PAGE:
Merger; From the Inside, by David Hunt
Part III, Business as usual
You’ve not told your team, your clients are blissfully unaware, the world needs to know & so might your family. Business as usual is the priority, but first comes the news.
Before discussing our communication strategy, I think it’s worth noting the confidentiality & respect with which all discussions took place. I was naturally concerned that our discussions would be leaked destabilising clients & our team. With the odd exception all parties conducted themselves impeccably and for that I’m eternally grateful.
Our number one priority was our staff, we told them first. Despite agreeing to join Havas for all the right reasons; exciting briefs, strategic insight & global support, we were naturally apprehensive. Would they be anxious, confused, cynical? Inevitably there were pockets of concern, but the overwhelming response was excitement. The agency saw it as an opportunity, a new challenge, they saw it as a promotion to the big league. A Manchester agency united with a global ambition. 18 months later we would be crowned Havas Agency of the Year.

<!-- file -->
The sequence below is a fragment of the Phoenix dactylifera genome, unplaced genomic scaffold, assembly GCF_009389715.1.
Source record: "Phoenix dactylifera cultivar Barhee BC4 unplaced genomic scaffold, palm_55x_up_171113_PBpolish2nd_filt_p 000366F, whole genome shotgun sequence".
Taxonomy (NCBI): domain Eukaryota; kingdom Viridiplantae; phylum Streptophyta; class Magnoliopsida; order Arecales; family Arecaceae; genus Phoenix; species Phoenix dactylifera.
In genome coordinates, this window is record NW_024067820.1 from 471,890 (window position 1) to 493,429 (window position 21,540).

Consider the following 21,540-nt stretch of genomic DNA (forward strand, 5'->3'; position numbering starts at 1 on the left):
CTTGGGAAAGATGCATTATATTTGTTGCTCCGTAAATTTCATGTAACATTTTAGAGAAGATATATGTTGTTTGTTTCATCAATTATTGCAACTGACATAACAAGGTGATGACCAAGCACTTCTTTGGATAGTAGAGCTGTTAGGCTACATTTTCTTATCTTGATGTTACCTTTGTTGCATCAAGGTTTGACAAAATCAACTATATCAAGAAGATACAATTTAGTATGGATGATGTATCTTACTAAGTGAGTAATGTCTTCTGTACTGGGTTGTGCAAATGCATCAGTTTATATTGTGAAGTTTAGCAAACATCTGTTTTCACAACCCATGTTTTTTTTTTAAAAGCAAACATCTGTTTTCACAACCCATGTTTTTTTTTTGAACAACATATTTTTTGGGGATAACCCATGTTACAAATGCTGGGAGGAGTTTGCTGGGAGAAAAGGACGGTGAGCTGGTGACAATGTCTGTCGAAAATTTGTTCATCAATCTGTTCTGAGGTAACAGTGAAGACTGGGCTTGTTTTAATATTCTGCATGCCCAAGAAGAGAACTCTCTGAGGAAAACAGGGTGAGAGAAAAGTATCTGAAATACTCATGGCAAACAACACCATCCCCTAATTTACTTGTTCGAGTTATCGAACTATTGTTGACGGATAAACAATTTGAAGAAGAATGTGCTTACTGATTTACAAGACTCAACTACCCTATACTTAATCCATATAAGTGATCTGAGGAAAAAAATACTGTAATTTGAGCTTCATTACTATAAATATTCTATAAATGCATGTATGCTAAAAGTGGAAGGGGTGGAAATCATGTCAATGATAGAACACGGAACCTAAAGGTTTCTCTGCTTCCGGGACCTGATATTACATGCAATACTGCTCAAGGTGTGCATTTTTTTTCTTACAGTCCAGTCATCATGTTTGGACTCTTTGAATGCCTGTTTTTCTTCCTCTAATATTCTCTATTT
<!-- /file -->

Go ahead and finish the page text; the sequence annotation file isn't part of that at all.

Clients, an equal mixture of cynicism, ambivalence, excitement & recognition. To those that were cynical we outlined the benefits the merger would bring with the addition of strategic tools, shared expertise & global footprint. With hard work & determination we have allayed those fears. Some were ambivalent, they knew our values & trusted our judgement. Most were excited, they employed us for our strengths, they forgave our weaknesses, and knew that a global partner would address many of them. Our long-term partners, those that have known us since the beginning, were pleased. They understood all the benefits & helped celebrate our next step.
Having emerged from the process of a merger, nothing could be more refreshing than the day job. The process is both intellectually & emotionally draining. Ironically, across both clients & staff were small pockets which expressed their concern that with our announcement would come distractions. They worried we would lose focus on their business and be consumed by a network. This could not be further from the truth, the distraction was over. The extra work done. In many ways the public announcement, signified back to business as usual.
Part IV, A year in & the lessons I learnt